Whether you’re currently receiving unemployment benefits or not, having claims fraudulently filed in your name can lead to major headaches. Unfortunately, there’s been an uptick in these scams recently, making it even more important to know the signs and steps to take if you’re a victim. Read on to learn more about fraudulent unemployment claims and how to protect yourself.
What is a Fraudulent Unemployment Claim?
If a scammer gets a hold of your personal information, like your Social Security number, they can use it to file an unemployment claim in your name. They’ll then try to intercept the funds, such as requesting a check be sent to an incorrect mailing address.
Some ways criminals commonly get personal information for this purpose include:
- Sending false notices that you’ve won a contest or cash prize and need to enter personal information to claim it
- Advertising a quicker way to apply for unemployment benefits
- Encouraging use of a fake mobile app to apply for unemployment benefits
What are the Signs of Fraudulent Unemployment Claims?
Anyone can be impacted by fraudulent unemployment claims, whether you’re currently unemployed or not. There are signs you should be aware of that may indicate you’ve been targeted with this fraud, such as receiving:
- Unemployment paperwork from the Department of Labor & Industry or other government agency that you didn’t request
- Unemployment benefit payments that you didn’t apply for (this can be a check, direct deposit, or debit card)
- A tax form indicating you were paid unemployment benefits that you didn’t receive
Additionally, if you’re actively employed, your employer may receive a claim in your name if you’re a victim of fraud.
What Should I Do if I’m a Victim of Fraudulent Unemployment Claims?
If you suspect that a fraudulent unemployment claim has been made in your name, there are several steps you should take.
If you received a:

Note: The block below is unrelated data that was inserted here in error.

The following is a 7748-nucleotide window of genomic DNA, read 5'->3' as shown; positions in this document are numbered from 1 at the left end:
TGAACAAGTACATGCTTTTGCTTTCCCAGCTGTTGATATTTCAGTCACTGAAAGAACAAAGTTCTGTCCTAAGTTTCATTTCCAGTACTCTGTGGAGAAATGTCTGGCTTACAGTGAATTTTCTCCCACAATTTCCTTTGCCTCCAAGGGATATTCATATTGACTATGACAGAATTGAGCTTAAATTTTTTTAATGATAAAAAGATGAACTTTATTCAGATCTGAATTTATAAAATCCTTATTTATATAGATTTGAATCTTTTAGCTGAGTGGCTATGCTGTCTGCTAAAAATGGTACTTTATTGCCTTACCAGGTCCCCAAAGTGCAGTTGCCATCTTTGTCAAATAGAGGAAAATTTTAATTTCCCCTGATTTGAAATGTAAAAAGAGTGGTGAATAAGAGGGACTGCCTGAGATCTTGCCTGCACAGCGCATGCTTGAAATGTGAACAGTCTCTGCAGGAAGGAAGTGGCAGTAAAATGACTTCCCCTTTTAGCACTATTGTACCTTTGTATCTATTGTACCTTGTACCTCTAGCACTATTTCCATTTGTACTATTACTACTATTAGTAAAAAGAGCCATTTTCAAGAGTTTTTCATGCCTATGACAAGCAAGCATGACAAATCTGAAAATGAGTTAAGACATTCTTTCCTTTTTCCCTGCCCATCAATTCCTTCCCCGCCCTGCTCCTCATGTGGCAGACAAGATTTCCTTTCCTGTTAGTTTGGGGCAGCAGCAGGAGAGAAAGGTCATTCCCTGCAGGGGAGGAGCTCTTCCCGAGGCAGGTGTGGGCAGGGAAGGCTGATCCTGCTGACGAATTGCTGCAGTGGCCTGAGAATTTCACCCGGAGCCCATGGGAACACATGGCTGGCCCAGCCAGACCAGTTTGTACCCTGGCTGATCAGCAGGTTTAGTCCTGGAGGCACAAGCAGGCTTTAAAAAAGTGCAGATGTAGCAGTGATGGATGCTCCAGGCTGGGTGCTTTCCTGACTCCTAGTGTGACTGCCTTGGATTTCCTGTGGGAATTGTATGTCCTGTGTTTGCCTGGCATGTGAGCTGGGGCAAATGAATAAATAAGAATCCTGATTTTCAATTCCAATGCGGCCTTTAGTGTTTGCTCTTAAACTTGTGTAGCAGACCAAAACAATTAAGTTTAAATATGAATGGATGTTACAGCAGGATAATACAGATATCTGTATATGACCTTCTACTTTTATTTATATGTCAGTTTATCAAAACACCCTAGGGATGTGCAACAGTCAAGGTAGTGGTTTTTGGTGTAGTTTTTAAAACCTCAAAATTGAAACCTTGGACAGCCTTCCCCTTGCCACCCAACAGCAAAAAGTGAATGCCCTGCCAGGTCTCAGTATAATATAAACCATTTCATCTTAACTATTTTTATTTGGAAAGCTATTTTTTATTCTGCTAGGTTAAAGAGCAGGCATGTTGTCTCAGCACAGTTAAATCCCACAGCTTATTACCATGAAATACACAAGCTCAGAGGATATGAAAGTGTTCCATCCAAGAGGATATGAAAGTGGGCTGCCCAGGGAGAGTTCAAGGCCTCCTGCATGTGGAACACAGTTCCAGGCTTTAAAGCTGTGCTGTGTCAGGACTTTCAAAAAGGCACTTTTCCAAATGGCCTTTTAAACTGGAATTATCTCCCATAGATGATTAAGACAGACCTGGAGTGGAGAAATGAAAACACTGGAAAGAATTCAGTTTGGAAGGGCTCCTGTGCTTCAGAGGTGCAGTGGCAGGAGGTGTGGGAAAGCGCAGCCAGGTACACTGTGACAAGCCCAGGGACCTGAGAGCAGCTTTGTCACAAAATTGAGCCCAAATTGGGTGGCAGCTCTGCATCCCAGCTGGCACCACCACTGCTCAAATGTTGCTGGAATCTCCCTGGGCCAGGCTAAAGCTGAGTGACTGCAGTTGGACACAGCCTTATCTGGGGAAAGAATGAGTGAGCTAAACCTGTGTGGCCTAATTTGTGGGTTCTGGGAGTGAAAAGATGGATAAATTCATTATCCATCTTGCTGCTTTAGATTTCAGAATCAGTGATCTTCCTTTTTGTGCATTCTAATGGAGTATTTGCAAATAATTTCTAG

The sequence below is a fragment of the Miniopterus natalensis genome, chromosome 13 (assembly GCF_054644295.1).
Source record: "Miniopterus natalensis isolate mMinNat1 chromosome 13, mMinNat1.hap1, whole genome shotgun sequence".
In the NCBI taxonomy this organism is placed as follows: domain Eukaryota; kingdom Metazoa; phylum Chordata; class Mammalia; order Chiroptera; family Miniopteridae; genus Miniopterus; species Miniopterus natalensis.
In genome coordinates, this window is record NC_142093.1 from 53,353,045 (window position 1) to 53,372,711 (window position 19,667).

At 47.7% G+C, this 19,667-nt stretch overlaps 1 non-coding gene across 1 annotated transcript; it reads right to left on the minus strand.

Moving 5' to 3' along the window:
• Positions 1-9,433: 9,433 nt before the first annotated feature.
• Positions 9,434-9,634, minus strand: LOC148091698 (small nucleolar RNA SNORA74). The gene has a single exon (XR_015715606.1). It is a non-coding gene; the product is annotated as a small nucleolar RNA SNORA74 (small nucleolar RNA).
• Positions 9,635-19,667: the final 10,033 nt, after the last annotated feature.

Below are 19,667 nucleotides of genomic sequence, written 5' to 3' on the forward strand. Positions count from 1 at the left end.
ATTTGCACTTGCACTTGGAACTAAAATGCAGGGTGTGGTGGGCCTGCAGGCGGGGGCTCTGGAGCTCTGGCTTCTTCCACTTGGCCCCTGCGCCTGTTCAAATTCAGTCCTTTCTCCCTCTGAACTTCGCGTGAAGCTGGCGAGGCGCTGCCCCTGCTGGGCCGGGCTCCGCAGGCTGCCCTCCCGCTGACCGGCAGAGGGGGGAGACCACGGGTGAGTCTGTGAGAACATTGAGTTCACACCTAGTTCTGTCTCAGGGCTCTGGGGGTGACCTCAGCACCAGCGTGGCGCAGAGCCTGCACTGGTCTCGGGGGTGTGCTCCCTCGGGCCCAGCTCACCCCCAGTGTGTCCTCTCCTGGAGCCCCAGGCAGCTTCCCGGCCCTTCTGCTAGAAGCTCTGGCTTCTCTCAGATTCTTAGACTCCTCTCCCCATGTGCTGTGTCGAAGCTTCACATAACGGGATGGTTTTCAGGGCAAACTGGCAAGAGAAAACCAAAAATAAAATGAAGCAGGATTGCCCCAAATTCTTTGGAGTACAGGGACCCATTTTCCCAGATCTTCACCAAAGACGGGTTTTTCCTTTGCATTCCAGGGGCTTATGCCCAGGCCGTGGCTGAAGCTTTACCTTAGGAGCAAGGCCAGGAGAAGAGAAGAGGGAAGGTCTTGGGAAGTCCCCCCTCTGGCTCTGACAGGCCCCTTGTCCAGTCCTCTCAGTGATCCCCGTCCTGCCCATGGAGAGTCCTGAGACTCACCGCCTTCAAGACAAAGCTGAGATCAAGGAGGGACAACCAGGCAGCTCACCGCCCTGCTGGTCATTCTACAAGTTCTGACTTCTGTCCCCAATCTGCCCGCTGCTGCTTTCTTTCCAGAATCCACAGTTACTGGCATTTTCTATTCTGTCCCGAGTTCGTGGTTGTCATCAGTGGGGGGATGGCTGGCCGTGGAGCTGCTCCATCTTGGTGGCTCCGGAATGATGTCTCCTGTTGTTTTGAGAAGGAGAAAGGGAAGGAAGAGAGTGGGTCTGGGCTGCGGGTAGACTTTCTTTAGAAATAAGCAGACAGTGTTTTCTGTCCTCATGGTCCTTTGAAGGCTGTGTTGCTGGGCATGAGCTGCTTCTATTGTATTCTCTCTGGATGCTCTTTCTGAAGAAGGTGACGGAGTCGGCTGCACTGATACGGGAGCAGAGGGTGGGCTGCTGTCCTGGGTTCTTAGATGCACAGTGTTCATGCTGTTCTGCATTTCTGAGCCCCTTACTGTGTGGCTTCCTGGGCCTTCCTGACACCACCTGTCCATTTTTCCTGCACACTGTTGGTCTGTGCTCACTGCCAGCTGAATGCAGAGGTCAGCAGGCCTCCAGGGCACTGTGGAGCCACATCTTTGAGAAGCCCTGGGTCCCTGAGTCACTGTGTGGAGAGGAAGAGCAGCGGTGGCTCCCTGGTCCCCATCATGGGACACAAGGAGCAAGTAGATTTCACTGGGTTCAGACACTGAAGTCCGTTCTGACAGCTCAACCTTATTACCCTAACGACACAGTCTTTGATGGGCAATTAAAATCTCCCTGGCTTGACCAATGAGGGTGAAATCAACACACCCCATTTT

- Paper check – Do not cash it.
- Direct deposit payment – Do not use the funds.
- Debit card – Do not activate it.
To report the fraud:
- Follow directions from your appropriate state government agency. In Pennsylvania, this is the Office of Unemployment Compensation. You can report fraud online or by phone.
- File a report with your local police department.
- Notify your Human Resources department if you’re currently employed.
For more details about how to report this fraud in Pennsylvania, visit the Office of Unemployment Compensation.
Moving forward, you’ll also want to closely monitor your financial accounts for any funds that are incorrectly deposited and take the appropriate steps to return them.
How Can I Protect Myself from Additional Fraud?
If someone has the personal information needed to file an unemployment claim in your name, they may take other fraudulent actions, as well.
To protect your finances and identity from additional fraud, consider the following actions:
- Review your credit reports and report any unrecognized accounts or incorrect information. You can access free copies of your report at AnnualCreditReport.com.
- Initiate a fraud alert on your credit report. This lets lenders know your information has been compromised and requires them to take extra steps to verify the identity of anyone applying for credit in your name.
- Freeze your credit to prevent any new accounts from being opened in your name. This can be a helpful step; however, note that doing so will not allow you to open new lines of credit either until you lift the freeze.
Whether you’re a victim of this fraud or not, make sure you’re always making your best effort at keeping your personal and financial information safe. This means exercising caution when providing sensitive information, like your Social Security number or financial account numbers or PINs, and verifying any requests for such information before proceeding.
Work With Us to Protect Your Finances
Protecting your finances is a team effort. We have a team of trained professionals that respond to reports of fraud. We also provide tools to help you identify fraud, such as a free credit score service* to monitor your financial health, as well as account alerts that notify you of activity in your account
To learn more about what you can do to protect your finances, visit the Security section of our blog.
*PSECU is not a credit reporting agency. Members must have PSECU checking or a PSECU loan to be eligible for this service. Joint owners are not eligible.